It’s maybe a little disconcerting that Real Madrid—a players’ club if there ever was one; one where the 8th-biggest name on the team sheet likely holds more sway in the future direction of the club than any of the ever-changing coaches thrown aboard then unceremoniously shoved off the managerial merry-go-round after only a spin or two, left lying on the grass with the world spinning around them, unsure whether to be upset about getting kicked off before getting up to full speed or to be happy knowing that the sooner they got off, the quicker their brains would realign with the Earth’s natural rotation—had a locker room full of stars who repeatedly and without reservation vouched for their soon-to-be- (and yesterday, actually-) canned manager Carlo Ancelotti to no avail. But then, even the famed Galácticos in the squad are mere playthings in club president Florentino Pérez’s toy box, and all decisions the club makes are ultimately decided according to the vicissitudes of one man’s whims.
That, more than anything else, is the key takeaway from Ancelotti’s firing just a year after winning the biggest trophy in the world. Yes, one year after winning the Champions League, and just a handful of months since looking likely to repeat the feat thanks to, at the time, the most unstoppable brand of attacking soccer anywhere on the planet—there really were, as short-sighted as they might’ve been, discussions whether the four-titles-winning Real team of 2014 had bettered the Barcelona of Guardiola’s years—Ancelotti has been let go for, well, no good reason.
Was the team not playing well enough? That’s a more complicated question than it at first seems. Last year, Real did win the Copa del Rey by beating Barça in the final, then won the Champions League over fellow Madrileños Atlético, and then ran over any team that had the misfortune of lining up against them during the last few months of 2014 en route to a huge lead in La Liga and yet another trophy, the Club World Cup. That would seem to implicate that Ancelotti was doing a fantastic job and that getting rid of him was indefensible. To be fair, it’s not quite that simple.
Ancelotti was hired to change gears from the relatively reactive, counterattacking play and divisive you’re-with-us-or-against-us leadership style of his predecessor, José Mourinho. After mostly riding counter-attacks to European Cup glory in his first season, Ancelotti was able to incorporate the new, high-profile attacking additions to the squad and unleash nothing less than an expansive, attacking juggernaut. In the personnel department, he leavened what had been an incredibly tense and fractured dressing room and eventually got everyone liking each other and him. On those fronts, then, the manager was a success.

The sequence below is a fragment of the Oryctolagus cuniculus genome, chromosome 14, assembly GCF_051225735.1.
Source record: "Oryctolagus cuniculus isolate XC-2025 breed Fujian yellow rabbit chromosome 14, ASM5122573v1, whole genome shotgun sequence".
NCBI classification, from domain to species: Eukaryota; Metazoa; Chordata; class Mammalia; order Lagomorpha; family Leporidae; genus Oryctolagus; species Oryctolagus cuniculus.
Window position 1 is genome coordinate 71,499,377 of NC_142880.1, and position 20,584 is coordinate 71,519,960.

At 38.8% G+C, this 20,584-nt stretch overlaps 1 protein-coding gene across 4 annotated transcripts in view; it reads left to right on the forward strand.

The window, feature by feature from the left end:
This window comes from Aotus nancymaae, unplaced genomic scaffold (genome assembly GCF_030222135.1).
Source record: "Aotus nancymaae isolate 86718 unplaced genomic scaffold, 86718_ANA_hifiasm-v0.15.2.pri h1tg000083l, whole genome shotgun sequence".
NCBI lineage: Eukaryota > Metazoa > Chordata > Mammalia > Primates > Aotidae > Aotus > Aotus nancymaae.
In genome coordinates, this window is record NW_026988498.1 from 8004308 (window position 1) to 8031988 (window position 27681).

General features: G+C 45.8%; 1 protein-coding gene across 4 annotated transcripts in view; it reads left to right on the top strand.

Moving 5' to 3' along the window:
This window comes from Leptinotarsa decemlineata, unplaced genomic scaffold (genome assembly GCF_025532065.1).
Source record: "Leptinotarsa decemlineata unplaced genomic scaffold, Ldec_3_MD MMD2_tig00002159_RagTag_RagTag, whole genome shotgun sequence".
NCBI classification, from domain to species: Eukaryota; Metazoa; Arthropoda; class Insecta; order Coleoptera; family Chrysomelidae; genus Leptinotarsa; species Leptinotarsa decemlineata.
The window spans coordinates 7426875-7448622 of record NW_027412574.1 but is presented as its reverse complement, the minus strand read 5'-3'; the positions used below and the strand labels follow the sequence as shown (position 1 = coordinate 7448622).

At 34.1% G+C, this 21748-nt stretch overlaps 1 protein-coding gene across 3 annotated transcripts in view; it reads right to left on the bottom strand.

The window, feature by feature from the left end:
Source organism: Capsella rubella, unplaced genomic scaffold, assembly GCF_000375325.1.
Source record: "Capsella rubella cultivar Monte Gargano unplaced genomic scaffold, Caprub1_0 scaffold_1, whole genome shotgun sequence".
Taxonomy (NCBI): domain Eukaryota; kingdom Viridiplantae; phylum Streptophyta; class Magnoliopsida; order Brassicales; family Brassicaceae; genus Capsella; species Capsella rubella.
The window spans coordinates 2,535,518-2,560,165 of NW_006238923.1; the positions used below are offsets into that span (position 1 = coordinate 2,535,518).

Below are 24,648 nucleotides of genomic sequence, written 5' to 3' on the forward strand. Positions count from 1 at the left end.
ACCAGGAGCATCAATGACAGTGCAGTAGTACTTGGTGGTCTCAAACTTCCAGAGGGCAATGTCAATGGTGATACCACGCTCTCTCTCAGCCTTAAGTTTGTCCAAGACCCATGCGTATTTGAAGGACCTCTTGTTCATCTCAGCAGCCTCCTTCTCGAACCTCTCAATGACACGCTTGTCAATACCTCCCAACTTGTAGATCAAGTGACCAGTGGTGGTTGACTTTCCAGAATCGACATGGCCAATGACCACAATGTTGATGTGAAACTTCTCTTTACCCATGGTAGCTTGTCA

However, scoring nine goals against Granada won’t count for much if you don’t win the league, and sending a combined 5 past Schalke is much less impressive when they damn near come back to knock you out of the UCL in the first knockout round. Aesthetics are important, but at Real, never more so than results. Hence why you could argue Ancelotti underachieved a bit by failing to win La Liga against a physically- and emotionally-hollowed-out Barcelona and a special though still beatable Atlético in his first season while also going without a single significant hunk of silverware in his second, despite huge investment in the team.
Aha, but the simple counter to the argument that Ancelotti’s time as boss was an on-field failure was that Ancelotti didn’t really have too much say about what the play on the field was going to be in the first place. Ancelotti was on the record as being ambivalent at best about the additions of Gareth Bale and Javier Hernández, and the selling of Ángel Di María, Xabi Alonso, and Real’s eventual Champions League Grim Reaper, Álvaro Morata. As we’ve already pointed out, Pérez is the man who buys the players and, thanks to the transfer fees he happily pays and the wages he signs off on, basically picks who plays, too.
It was clear coming into the season that the Blancos would have serious defensive problems, seeing as the six starters ahead of the back four would all be attackers at heart. Even with this reality, Carletto transformed Toni Kroos into a world-class deep-lying playmaker comfortable sitting back and spraying passes hither and thither while remaining well-positioned to break up opposing attacks, and also turned natural number 10s like Isco and James Rodríguez into hardworking central- and wide-midfielders, depending on the game.